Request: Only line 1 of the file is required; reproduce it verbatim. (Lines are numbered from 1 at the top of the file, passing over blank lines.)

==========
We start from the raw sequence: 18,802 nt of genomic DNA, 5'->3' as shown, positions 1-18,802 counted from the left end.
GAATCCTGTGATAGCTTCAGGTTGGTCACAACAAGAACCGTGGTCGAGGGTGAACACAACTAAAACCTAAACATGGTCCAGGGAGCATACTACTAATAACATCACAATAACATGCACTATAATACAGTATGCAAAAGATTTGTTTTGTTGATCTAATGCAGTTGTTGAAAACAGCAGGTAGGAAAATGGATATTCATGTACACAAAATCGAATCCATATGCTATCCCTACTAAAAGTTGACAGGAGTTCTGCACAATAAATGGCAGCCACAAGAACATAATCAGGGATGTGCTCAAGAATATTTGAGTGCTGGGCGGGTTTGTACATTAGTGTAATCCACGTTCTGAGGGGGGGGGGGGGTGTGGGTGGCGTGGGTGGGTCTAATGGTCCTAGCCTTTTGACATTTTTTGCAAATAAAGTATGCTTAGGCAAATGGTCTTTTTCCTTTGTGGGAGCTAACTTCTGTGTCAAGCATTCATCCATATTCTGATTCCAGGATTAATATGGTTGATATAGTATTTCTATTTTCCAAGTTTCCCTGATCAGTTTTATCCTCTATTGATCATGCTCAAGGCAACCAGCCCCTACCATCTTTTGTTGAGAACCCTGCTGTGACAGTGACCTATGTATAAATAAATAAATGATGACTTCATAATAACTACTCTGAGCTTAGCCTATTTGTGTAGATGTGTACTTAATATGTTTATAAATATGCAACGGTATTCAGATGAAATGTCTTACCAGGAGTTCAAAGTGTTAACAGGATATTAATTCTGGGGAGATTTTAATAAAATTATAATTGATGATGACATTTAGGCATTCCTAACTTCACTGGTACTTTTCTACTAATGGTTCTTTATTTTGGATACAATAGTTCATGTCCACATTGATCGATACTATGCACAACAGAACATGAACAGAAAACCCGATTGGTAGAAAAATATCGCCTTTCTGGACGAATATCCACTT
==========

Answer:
We start from the raw sequence: 18,802 nt of genomic DNA, 5'->3' as shown, positions 1-18,802 counted from the left end.